Event/Commercial Permits

Special Use Permits

Various groups and individuals regularly approach the Forest Service with requests to use national forest lands for an array of diverse activities. The Forest Service must always weigh whether the proposed use is compatible with the values that make the national forest an irreplaceable forest – including plants, animals, beauty, clean air and water, recreation opportunities, and forest products. Applicants for special-use permits should note that the permitting process is time-consuming, may require multi-step National Forest Management Act analysis and National Environmental Policy Act (NEPA) documentation, and ultimately may not be approved. The Forest Service will evaluate special-use applicants to see if they are in the public interest. At a minimum, these proposals should: be consistent with Forest Plan management area objectives, standards, and desired future conditions; be consistent with other applicable Federal, State, and local statutes and regulations; and not be undertaken on national forest land if they can be reasonably accommodated on private land. For Temporary Special Use Permit (Events), Easements and Land Uses, special use permits are required. Most permits require at least 90 days to be processed and must be acquired from the appropriate Ranger Station.

Recreation Residences

A generation ago, the Ocala and Osceola National Forests participated in a national program intended to increase recreational use of national forests. This program permitted private individuals to build unobtrusive recreation residences in designated sites on the national forest. Many of these private residences still exist and continue to be regulated by the Forest Service. The Forest Service will no longer issue recreation residence permits on lots not occupied by an existing recreation residence. Should a recreation residence permit be revoked due to noncompliance, the Forest Service will not reissue the permit and the lot will no longer be available for recreation residence use. Should a recreation residence be destroyed by a catastrophic event and the permittee decides not to rebuild, the Forest Service will not reissue the permit. The permittee has 180 days to decide and one year after the decision date to complete the rebuilding. Recreation residences are generally sold through local realtors. The permit is then terminated in the previous owner’s name and reissued in the new owner’s name. The lease fee for each permit will vary according to its location in the forest and the surrounding land value. Recreation residences are to be used as secondary residences and proof of primary residence is required. The permit includes an operation and maintenance plan that contains guidelines for improvements and general upkeep. The Forest Service performs scheduled inspections to ensure these terms and conditions are observed. Noncompliance with this operation and maintenance plans can result in a revoked permit.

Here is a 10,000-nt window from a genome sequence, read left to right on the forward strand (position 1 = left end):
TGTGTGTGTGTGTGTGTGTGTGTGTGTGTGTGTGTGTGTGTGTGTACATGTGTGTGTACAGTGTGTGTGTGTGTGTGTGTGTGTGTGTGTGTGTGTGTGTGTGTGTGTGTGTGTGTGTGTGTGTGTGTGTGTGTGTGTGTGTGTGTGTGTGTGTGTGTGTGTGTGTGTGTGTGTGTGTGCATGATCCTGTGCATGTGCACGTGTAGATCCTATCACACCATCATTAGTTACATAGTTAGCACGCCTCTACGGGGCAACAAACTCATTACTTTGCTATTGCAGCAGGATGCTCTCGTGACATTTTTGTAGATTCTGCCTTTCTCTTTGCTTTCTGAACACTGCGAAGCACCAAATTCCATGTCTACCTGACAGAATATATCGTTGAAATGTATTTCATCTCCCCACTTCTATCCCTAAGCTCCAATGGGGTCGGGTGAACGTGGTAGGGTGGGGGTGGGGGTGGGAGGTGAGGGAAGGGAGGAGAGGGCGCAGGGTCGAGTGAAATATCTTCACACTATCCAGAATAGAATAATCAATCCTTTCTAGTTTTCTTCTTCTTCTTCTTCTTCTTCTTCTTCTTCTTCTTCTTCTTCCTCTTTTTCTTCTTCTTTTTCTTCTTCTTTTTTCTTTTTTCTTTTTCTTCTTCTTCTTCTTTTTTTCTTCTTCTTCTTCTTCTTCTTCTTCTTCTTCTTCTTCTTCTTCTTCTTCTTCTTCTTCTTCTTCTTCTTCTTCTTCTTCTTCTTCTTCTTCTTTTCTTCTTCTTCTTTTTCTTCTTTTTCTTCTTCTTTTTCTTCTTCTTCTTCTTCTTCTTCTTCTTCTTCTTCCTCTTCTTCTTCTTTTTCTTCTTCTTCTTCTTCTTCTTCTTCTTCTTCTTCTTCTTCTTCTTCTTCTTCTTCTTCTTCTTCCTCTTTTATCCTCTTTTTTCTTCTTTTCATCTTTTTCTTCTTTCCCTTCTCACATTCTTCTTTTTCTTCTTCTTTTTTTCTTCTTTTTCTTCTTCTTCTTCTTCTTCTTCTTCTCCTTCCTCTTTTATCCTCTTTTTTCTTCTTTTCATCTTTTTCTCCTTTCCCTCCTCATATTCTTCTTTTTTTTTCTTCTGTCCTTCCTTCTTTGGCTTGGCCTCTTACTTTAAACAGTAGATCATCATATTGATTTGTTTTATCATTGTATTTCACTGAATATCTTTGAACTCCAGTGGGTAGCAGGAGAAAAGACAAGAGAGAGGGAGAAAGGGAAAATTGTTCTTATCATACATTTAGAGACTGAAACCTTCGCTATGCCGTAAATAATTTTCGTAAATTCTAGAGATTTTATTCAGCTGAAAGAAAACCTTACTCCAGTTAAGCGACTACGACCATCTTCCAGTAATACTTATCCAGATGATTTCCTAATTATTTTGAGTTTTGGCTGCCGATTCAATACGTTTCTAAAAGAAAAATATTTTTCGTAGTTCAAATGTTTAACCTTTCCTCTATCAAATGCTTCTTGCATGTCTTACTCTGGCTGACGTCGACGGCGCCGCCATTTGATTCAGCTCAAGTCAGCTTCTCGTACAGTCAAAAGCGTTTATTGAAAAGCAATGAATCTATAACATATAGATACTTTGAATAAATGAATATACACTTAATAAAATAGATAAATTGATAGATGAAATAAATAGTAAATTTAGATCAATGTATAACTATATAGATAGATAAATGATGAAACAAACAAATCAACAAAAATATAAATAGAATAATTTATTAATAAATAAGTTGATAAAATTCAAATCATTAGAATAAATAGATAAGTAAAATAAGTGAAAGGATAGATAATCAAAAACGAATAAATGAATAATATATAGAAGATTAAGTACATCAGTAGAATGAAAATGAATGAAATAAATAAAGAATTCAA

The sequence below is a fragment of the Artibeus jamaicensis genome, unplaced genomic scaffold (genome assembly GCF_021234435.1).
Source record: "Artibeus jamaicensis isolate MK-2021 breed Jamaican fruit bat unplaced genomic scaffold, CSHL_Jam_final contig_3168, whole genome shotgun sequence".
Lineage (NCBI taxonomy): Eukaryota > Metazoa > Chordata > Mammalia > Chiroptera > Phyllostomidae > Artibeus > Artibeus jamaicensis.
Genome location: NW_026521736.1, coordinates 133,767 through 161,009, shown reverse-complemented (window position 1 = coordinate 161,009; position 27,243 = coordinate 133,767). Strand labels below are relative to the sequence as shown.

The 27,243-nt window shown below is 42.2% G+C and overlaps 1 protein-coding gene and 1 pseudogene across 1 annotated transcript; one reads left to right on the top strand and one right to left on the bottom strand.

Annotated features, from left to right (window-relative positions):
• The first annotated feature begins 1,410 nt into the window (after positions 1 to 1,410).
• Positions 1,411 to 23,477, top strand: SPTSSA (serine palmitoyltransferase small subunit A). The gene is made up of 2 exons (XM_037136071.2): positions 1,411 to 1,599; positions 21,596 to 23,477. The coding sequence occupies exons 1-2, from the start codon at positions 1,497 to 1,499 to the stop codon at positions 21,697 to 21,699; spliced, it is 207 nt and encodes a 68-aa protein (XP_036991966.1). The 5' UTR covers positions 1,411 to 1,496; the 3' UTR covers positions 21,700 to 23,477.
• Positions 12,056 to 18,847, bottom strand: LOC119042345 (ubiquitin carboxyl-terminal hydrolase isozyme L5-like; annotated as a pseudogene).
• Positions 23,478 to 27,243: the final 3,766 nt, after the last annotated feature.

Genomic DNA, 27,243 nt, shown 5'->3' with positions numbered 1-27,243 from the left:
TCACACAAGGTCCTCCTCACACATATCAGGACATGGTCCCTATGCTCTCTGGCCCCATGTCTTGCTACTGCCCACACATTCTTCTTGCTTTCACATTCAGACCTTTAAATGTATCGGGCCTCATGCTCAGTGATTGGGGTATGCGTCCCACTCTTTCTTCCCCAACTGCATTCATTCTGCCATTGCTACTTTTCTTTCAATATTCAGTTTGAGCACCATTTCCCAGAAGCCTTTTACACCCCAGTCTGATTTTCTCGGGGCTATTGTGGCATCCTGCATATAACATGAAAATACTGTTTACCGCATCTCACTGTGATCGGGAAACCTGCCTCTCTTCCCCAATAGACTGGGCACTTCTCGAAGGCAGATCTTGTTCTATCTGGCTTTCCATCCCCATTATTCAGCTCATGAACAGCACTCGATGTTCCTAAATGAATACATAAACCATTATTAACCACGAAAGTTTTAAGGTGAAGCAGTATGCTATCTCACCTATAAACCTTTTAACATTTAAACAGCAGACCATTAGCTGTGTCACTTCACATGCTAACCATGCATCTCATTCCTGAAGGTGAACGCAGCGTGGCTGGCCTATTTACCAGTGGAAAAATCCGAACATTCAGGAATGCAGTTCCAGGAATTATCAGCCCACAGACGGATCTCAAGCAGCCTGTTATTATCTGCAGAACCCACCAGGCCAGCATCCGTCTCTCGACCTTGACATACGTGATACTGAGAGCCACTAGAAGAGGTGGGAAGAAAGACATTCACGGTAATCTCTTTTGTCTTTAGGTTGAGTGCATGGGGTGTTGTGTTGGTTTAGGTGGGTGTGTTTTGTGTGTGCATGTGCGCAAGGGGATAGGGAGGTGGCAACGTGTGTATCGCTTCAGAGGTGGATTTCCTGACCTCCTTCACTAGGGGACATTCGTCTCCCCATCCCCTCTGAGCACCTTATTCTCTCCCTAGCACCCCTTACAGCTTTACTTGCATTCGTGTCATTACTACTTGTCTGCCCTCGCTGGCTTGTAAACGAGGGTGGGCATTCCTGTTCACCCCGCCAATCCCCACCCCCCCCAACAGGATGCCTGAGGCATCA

National Defense Land Use

Several branches of the military utilize federal land in the Ocala National Forest for training excercises. Special Use Permits are issued to braches such as the National Guard, ROTC, US Army Special Forces and the United States Navy. Most of the permits are for short periods of time, issued for each individual outing. The Forest Service and the Unites States Navy have a longer agreement for the use of the Pinecastle Bombing Range. This range was established by the Army Air Corps in 1943 and has been in continuous use by the United States Navy since the early 1950's to train aircrews and support personnel.